Kindergarten…will my child be ready?


Now that I am entering the middle school years with my children, I find myself reflecting back on the elementary days and the milestones we’ve covered so far.  I certainly can’t believe we are already here.  Seems like yesterday they were learning how to sound out letters and practicing with blunt tip scissors.  The pressure of making sure my child was ready for Kindergarten was very real back then and at times, very overwhelming.  If your child has a summer birthday you struggle with knowing even when to start them in school.  Working in a preschool for over 10 years I get asked frequently what parents can do to ready their children for Kindergarten.  Knowing I have successfully graduated three from Kindergarten, I feel I have a better grasp on the most important things a child really needs to be ready.

IMG_8859I learned that recognizing the ABC’s is important, but not as important as the ability to be able to carry their own backpack, put on their coat, and be responsible for their things while at school.  Teaching your child to take care of their possessions while at school not only cuts down on your visits to the school’s lost and found (which can be pretty disgusting), it gives your child a sense of self-confidence knowing they can do it.  It makes a difference when your child knows you believe they can do these things as well.  They will enter that big, new school with a sense of independence and confidence that will take them a long way.

It’s certainly helpful to be able to count to 20, but it is equally important they have the ability to speak up when they need something.  Whether they need to use the potty or need help understanding instruction, it is a very valuable skill for them to be able to articulate their needs.  As a preschool teacher, I always used the phrase, “Use your words.”  As redundantly as it was used in my classroom, it was important for me to teach my students to ask for the things they needed and teach them to express themselves.  Knowing how to speak up and having confidence also helps them build friendships at school.

Being able to write their name is significant, but being able to respect and trust those in authority over them will help them succeed in the classroom.  Knowing the teacher is placed there to care for them and teach them, provides children with an openness to learn and grow in a safe place.  A great relationship between you and their teacher is key; communicate with your children’s teachers.  Children will place a higher value on the things done and said in the classroom when they know their parents and teacher act as a team.

The things we stress about may not end up being the MOST important in the long run.  They acadmic milestones are important, but rest assured they will get their letters and numbers.  The teachers will help them learn to write their names, but YOU are the best one to instill in them those other things that will carry them far in school and life.  Don’t dis-credit the day-to-day lessons you teach them about responsibility, confidence, articulating and expressing themselves and showing respect.  Teach them to know the importance these things will have in the long haul.  And don’t stress!  Your child will (more than likely) not fail Kindergarten.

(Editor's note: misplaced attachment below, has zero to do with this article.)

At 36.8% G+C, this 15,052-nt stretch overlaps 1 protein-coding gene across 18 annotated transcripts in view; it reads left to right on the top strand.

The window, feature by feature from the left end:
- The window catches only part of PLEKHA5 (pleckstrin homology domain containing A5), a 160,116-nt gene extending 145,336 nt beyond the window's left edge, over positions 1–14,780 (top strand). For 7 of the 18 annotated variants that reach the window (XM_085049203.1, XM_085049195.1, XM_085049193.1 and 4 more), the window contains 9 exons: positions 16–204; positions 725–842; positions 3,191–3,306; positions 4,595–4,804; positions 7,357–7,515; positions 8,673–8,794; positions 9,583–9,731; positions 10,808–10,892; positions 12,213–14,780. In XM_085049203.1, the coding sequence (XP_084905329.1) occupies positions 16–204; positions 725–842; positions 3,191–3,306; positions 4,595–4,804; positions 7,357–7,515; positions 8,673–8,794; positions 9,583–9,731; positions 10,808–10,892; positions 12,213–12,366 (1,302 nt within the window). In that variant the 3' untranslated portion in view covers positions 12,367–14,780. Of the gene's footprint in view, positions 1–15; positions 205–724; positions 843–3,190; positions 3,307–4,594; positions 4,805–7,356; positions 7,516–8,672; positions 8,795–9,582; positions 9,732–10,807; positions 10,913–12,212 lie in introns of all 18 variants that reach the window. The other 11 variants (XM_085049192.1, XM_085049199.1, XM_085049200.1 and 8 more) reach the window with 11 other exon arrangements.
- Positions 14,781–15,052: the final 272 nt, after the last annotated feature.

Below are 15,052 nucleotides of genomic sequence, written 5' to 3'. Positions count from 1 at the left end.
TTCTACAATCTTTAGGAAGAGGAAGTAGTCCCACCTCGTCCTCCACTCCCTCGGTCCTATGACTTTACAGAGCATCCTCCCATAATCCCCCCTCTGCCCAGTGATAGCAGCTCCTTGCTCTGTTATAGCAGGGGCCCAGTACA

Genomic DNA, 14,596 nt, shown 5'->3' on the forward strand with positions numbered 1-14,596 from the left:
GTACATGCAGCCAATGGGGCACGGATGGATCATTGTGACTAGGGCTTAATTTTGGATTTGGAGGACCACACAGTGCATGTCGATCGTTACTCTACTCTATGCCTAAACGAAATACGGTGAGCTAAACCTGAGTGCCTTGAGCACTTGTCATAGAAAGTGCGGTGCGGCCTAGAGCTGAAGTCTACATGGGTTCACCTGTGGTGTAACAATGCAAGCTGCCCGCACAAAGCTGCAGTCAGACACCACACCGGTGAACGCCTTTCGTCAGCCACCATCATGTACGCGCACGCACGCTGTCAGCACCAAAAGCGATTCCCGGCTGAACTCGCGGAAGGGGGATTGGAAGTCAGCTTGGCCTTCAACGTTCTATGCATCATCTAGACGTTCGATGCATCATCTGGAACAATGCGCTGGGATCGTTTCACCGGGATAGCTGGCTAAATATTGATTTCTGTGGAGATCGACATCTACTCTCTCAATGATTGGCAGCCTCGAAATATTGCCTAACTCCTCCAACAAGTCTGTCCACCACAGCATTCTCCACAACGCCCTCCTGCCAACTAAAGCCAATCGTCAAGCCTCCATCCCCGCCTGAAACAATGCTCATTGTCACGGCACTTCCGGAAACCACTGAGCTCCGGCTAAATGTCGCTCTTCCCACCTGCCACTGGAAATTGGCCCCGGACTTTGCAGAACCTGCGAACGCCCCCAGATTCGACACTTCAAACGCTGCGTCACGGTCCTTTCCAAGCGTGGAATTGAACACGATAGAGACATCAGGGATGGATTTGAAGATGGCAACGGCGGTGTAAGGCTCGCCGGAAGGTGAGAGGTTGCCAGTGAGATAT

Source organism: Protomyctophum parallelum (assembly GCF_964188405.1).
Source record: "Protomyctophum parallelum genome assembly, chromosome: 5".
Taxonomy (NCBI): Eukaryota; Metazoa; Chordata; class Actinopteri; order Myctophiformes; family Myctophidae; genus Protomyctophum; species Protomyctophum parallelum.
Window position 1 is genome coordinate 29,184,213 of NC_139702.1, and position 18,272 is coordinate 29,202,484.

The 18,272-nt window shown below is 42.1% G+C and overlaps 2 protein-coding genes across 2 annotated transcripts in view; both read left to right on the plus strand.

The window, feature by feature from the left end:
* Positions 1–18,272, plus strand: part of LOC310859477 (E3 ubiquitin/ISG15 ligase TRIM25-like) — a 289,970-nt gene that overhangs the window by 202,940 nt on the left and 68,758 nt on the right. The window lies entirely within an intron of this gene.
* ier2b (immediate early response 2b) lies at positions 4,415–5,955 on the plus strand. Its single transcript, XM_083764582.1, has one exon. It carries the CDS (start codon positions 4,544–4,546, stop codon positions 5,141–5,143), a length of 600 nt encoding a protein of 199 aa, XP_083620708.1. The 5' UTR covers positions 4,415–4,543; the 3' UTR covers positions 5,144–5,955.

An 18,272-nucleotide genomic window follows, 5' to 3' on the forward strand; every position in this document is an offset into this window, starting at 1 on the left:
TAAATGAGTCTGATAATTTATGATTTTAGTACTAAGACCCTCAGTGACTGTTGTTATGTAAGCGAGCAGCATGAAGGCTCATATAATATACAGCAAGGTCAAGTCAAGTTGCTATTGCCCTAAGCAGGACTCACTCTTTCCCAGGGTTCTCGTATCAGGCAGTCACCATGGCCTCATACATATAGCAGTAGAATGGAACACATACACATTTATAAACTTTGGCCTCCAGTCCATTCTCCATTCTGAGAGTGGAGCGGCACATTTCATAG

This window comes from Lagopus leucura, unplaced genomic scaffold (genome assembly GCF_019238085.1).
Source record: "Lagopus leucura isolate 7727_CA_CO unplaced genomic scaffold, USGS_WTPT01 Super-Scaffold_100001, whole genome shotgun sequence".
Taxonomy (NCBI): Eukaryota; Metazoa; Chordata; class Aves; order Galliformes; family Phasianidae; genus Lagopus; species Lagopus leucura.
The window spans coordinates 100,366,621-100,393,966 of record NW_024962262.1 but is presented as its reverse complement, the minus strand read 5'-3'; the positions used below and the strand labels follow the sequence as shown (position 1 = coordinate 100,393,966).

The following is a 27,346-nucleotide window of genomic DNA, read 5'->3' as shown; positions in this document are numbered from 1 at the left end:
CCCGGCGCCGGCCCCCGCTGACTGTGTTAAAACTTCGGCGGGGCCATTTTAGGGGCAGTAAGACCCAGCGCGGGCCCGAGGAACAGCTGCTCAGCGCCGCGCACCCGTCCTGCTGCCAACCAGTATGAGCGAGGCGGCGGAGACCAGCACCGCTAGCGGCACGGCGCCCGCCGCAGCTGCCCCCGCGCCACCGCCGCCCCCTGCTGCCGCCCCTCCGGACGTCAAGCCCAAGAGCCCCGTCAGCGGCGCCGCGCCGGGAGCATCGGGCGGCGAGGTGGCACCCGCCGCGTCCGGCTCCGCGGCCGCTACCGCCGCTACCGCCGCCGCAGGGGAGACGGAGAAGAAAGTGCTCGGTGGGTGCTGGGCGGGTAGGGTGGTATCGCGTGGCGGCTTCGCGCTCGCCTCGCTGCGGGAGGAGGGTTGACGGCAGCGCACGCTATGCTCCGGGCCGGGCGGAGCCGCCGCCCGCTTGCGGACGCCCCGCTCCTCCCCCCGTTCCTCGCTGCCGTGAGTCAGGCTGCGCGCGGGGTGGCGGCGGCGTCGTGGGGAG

What skills do you hope to have your little one master before heading to kindergarten?


  1. Amy, you have a way with words and hit the nail on the head. Not sure if you knew but I started researching schools to send Maya when she was 2 -private, public, homeschool, Montessori – it was a lot of pressure, especially because she wouldn’t turn 5 until that first week of school. We decided to send her where she is now and if we didn’t like the atmosphere, teachers, etc we could always look somewhere else. She has been there six years, my baby girl has been there 2 years, and my son will start in two years if all continues as it has. Now I will need some of your advice on the middle school years! By the way – that is the cutest picture! 😉

  2. Thanks for these great tips!!! I have a two-year-old and feel like I should be doing more with him so he knows all the right things he should know. I think we sometimes forget about non-academic things above that make the transition to school easier. Thank you again.

  3. Academics are important, but it is the social and thinking skills that will guide your child through their life successfully. Too many programs just focus on the academics and don’t allow time for the children to play, discover, create and learn on their own accord. Inspirations Preschool offers just that…a child-centered learning environment inspired by Reggio Emilia and Montessori. Learn more at


Please enter your comment!
Please enter your name here